Islam and Science (Summer 2011); idem, The Islamic Gift Economy:
A Brief Conceptual Outline, Waqf Academy, http://waqfacademy.
org/wp-content/uploads/2013/03/Dr.-Adi-Setia-AS.-Date.-IGE.-Abrief-conceptual-outline.-Malaysia.-INSPEM.pdf; and idem, Waqf
and the Revival of the Islamic Gift Economy Waqf Academy, http://
waqfacademy.org/wp-content/uploads/2013/03/Dr.-Adi-Setia-AS.12_12_2010.-WAQF-The-Revival-of-the-IGE.-Singapore.-Dr.-AdiSetia.pdf.
30.On IBFs preference for legalistic contractual forms over socioeconomic
substance see the careful discussion in Mahmoud A. El-Gamal,
Islamic Finance: Law, Economics, and Practice (Cambridge: Cambridge
University Press, 2009).

Adi Setia n 181

household in which the head is called the government, and the same principle
of relatively more concern for the weak (i.e., the poor and the disadvantaged
of the population) applies here as well too. Through waqf we have a largely
decentralised, community-based economic system, called the market-welfare31
system, whose prime concern was ultimately the systemic provisioning out of
private commercial surplus for public services and for the needs of the poor
and disadvantaged, thus realising the true purpose of economics as a science,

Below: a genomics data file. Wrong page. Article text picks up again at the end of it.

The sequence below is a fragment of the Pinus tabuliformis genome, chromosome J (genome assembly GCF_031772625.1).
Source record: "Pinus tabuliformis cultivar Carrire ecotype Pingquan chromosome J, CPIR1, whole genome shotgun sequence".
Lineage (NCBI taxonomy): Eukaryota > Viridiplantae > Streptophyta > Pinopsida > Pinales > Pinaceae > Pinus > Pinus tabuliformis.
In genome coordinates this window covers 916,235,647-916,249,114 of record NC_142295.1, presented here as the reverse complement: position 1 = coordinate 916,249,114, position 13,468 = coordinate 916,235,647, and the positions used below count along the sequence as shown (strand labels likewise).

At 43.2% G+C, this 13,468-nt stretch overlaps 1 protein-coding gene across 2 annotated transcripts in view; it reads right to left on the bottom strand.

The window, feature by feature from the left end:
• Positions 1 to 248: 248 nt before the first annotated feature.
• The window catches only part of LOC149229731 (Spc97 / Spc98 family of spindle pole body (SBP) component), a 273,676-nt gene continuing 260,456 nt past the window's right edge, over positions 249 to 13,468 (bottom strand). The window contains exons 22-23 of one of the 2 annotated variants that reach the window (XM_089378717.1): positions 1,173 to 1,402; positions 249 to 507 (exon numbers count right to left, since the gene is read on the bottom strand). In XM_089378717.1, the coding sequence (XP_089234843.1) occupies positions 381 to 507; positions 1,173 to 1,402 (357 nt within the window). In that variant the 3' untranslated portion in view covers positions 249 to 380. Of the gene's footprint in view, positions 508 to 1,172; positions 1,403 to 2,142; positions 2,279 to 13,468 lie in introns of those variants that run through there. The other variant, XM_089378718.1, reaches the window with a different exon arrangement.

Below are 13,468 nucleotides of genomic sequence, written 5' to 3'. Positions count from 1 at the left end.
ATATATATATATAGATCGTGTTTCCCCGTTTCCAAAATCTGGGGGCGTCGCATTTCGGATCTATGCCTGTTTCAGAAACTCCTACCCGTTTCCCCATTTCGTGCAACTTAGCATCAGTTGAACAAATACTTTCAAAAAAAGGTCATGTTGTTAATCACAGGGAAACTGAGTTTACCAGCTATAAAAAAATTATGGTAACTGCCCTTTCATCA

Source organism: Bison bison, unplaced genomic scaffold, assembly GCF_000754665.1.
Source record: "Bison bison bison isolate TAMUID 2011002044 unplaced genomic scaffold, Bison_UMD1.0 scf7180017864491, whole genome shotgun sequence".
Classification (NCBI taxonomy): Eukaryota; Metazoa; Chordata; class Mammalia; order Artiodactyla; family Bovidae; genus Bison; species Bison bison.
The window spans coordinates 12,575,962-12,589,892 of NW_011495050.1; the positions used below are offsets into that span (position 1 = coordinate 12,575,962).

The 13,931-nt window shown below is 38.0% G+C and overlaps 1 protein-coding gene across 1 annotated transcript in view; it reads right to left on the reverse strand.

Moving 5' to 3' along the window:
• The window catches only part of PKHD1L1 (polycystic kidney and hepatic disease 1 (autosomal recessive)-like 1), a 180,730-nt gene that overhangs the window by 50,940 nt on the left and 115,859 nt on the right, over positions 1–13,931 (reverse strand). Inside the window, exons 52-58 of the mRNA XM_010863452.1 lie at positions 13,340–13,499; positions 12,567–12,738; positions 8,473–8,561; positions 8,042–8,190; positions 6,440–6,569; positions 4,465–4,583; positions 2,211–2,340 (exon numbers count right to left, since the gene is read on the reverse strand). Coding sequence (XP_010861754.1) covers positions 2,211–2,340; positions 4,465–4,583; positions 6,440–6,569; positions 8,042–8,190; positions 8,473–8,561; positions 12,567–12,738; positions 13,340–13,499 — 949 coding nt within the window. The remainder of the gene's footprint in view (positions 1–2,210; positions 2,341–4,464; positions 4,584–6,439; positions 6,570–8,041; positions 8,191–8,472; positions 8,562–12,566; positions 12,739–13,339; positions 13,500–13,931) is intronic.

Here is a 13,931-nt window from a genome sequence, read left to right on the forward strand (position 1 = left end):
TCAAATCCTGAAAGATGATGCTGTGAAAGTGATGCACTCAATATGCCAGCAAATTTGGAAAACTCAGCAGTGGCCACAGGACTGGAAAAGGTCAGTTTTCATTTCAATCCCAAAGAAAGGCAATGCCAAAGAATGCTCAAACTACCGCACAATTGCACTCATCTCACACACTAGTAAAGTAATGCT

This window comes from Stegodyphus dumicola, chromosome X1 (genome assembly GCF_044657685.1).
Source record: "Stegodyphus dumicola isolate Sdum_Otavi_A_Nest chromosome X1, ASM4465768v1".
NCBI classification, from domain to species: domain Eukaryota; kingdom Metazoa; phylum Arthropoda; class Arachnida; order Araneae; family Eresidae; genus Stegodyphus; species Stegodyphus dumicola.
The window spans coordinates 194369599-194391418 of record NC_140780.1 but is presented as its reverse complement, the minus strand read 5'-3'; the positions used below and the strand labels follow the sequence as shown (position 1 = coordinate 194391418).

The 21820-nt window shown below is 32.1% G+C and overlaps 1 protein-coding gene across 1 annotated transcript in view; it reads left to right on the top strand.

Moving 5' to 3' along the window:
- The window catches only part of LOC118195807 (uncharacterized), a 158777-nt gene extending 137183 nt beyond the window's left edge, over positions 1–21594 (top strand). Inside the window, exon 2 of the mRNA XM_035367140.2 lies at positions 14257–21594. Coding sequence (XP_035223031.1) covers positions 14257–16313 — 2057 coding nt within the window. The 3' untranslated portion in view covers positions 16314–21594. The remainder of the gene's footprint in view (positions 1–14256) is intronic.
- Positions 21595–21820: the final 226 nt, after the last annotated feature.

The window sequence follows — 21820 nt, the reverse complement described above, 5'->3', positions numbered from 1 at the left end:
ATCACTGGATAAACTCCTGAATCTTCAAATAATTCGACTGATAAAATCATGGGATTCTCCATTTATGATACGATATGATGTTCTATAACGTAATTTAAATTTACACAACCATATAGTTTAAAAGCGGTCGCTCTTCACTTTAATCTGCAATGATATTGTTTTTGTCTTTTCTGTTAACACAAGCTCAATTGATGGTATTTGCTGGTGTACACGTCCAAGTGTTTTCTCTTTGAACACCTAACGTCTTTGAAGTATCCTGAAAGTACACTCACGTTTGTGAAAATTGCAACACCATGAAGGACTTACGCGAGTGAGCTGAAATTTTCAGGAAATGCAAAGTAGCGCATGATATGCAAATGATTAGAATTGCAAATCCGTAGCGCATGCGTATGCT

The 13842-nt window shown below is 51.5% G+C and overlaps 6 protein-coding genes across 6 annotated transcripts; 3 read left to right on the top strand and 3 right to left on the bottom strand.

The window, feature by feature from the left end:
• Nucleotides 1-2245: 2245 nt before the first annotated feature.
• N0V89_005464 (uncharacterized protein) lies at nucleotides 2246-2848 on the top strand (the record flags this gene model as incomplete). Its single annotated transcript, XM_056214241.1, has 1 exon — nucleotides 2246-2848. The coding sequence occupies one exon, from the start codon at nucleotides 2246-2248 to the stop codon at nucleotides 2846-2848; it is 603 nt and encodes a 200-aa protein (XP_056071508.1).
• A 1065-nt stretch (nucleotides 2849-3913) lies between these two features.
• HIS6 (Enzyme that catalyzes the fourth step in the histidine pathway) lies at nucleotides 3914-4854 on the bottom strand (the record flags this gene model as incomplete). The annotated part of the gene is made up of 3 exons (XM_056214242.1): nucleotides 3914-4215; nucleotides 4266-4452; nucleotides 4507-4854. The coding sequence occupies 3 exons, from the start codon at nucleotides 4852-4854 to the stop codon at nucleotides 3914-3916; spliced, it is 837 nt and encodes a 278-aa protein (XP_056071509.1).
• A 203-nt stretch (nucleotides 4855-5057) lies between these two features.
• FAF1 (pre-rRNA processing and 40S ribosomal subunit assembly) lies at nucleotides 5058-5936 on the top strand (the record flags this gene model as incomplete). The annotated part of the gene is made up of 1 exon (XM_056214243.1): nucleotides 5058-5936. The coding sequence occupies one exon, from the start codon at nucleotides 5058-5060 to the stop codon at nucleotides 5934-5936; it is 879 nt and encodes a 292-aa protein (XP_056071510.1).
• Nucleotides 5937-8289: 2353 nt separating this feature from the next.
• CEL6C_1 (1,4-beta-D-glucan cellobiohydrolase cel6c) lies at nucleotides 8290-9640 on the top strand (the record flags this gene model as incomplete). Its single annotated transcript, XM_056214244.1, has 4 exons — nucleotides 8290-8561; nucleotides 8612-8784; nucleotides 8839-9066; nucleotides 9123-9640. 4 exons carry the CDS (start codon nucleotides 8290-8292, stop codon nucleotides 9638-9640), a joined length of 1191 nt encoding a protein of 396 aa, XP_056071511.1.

and of the true meaning of the economy as an extended household, which
ultimately entails stewardship of the earth as a whole as the over-arching
macro-household.32
Conclusion
In my view, ulama, fuqaha, muftis, academicians, researchers, entrepreneurs,
thinkers and activists involved in the current global revival of waqf should be
self-consciously aware of this original meaning and purpose of economics
and the economy, namely an economics and an economy of the common good. This
awareness would lead to a systemic re-definition of economics away from the
standard neoliberal capitalistic one of scarce natural resources chasing after
unlimited human wants,33 which, needless to say, is a contradiction in terms;
for how can what is scarce chase after and catch up with what is unlimited? This
conventional, dogmatic and untenable definition in effect renders economics
not only a dismal but also an impossible science. Rather, instead of scarcity
we shall have abundance,34 and instead of unlimited wants, we shall have
31.Relli Shechter, Maket Welfare in the Early-Modern Ottoman Economy:
A Historiographic Overview with Many Questions, in Journal of the
Economic and Social History of the Orient, 48: 2 (2005), 253-276. He says
(on page 254): By welfare through the market (or market-welfare),
I mean an economic system that partially stifled competition (and
efficiency/growth) for the sake of economic stability and a certain
level of equity for those established within its boundaries.